amarin last week announced version 8.6 of its iOS SDK (Xamarin.iOS), the first non-beta release to include the company's Unified API for iOS and Mac. The Unified API replaces the 32-bit MonoTouch and MonoMac APIs, enabling code re-use across both platforms and adding 64-bit support.
Jeffrey Stedfast has released MimeKit v0.5 with support for .NET Framework 4.0 and Xamarin.Android and Xamarin.iOS assemblies. It also provides support for rfc2047 and rfc2231 encoders in addition to sign, encrypt, decrypt and verification of S/MIME message parts.
In his recent post, ‘Thoughts on Ti.Next’ for the Appcelerator web site, CEO Jeff Haynie talked about the reasons that the popular MBaaS provider is busy revamping Titanium, their signature SDK.
Xamarin has released a new set of guides based on Evolve curriculum which provides a comprehensive coverage of the various aspects of the various APIs with the help of relevant samples.
Vision Mobile is a UK think tank whose periodic reports are geared to assist mobile developers and other players in the vast mobile ecosystem in making sense of the cacophony of mobile trends. Their reports provide informed guidance that can help devs make the best decision about where to concentrate their marketing efforts.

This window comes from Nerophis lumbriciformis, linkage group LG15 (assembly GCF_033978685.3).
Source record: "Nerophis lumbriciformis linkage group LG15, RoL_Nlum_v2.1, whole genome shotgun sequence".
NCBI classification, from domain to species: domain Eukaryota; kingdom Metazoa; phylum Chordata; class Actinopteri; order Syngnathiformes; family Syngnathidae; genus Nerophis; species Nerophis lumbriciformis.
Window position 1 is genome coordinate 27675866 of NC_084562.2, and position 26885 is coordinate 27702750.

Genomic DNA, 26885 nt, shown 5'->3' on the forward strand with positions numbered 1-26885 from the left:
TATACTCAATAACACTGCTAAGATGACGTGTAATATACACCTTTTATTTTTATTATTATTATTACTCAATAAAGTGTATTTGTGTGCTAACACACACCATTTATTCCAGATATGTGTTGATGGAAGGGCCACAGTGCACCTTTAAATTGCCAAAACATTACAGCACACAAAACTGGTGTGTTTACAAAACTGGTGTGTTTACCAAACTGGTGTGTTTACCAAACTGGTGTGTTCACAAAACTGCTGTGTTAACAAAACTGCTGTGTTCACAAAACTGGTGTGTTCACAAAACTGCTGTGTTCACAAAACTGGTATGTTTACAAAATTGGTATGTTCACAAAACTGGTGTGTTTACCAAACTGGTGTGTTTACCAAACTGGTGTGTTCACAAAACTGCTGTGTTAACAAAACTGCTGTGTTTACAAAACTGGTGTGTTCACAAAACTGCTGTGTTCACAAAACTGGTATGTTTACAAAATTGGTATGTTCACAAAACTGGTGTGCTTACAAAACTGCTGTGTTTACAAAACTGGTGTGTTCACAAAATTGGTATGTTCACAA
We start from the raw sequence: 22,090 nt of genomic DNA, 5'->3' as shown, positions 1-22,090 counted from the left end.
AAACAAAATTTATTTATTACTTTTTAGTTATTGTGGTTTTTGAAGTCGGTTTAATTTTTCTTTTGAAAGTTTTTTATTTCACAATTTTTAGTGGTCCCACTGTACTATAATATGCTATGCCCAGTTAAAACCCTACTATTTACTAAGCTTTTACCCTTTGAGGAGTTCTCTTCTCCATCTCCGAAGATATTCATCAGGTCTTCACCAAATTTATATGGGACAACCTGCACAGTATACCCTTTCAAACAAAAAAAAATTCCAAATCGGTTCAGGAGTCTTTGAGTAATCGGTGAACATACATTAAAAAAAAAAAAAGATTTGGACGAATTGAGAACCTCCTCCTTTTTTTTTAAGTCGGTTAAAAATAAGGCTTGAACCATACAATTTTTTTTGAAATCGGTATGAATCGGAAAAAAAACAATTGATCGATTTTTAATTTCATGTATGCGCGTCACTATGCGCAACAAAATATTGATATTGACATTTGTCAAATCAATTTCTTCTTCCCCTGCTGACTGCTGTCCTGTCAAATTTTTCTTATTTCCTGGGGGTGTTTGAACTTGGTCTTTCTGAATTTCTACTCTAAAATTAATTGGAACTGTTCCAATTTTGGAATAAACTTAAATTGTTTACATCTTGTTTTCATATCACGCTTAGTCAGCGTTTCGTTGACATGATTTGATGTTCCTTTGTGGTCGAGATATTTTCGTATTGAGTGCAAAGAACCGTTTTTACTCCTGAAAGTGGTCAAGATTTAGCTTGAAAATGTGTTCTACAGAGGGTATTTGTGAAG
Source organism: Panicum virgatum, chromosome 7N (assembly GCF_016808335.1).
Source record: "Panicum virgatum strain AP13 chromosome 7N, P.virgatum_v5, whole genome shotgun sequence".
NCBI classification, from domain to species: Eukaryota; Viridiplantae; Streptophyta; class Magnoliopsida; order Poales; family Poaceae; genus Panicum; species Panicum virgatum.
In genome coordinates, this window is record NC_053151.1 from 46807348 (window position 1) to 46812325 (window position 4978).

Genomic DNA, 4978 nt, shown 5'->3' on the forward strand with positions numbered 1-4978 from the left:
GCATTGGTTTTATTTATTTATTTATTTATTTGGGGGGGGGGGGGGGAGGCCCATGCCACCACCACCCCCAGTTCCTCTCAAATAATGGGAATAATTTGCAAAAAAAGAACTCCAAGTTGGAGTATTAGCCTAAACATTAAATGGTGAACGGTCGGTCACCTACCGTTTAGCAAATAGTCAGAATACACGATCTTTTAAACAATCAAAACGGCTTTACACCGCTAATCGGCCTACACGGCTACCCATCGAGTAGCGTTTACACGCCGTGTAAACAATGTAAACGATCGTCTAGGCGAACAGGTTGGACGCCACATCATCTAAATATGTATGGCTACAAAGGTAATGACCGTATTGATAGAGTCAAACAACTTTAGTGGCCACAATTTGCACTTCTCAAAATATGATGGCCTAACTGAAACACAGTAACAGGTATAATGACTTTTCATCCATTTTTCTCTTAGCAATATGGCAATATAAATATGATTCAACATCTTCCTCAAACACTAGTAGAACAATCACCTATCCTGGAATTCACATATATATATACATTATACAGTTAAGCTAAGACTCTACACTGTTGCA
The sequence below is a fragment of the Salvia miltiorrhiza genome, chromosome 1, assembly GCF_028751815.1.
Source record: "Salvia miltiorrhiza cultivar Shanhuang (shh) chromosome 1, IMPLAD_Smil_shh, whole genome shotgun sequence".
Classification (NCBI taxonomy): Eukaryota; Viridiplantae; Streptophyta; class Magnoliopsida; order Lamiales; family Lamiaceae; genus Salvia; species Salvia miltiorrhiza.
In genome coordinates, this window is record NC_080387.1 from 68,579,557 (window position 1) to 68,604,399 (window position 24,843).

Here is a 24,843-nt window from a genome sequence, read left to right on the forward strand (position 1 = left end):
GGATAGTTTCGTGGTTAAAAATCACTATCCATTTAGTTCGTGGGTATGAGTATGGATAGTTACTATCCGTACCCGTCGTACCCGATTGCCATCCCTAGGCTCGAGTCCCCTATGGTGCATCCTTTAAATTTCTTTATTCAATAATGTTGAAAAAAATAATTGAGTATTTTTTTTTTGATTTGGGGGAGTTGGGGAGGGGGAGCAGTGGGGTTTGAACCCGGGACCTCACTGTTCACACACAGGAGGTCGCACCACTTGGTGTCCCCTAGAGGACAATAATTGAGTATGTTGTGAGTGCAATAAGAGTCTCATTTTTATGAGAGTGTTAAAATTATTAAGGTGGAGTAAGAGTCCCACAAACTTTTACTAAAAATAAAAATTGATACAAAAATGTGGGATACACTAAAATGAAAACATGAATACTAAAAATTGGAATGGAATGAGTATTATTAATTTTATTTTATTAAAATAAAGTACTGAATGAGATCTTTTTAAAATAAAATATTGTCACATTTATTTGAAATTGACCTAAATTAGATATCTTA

Xamarin has released a preview of their async-enabled libraries for iOS and Android development. This work is based heavily on Microsoft’s .NET 4.5, which was released late last year as part of Visual Studio 2012. Xamarin is the new name for the development platforms previously known as MonoTouch and Mono for Android.
Xamarin has made yet another major step in completing their vision on providing a set of common tools for cross-platform mobile development. With the announcement of Xamarin 2.0 comes a rebranding of their products, a new IDE called Xamarin Studio, a Visual Studio add-in for iOS development, and a component store, the later being detailed by Miguel de Icaza for InfoQ.
Xamarin has completed the Mono port to MIPS and now offers Mono for Android running on the MIPS architecture besides the ARM one.
Mono for Android 4.0 comes with a VS plug-in, incremental build, incremental deployment, installer with all packages needed, Google Maps integration, and support for Java 7. Miguel de Icaza explains how incremental build and deployment works, and how much they help.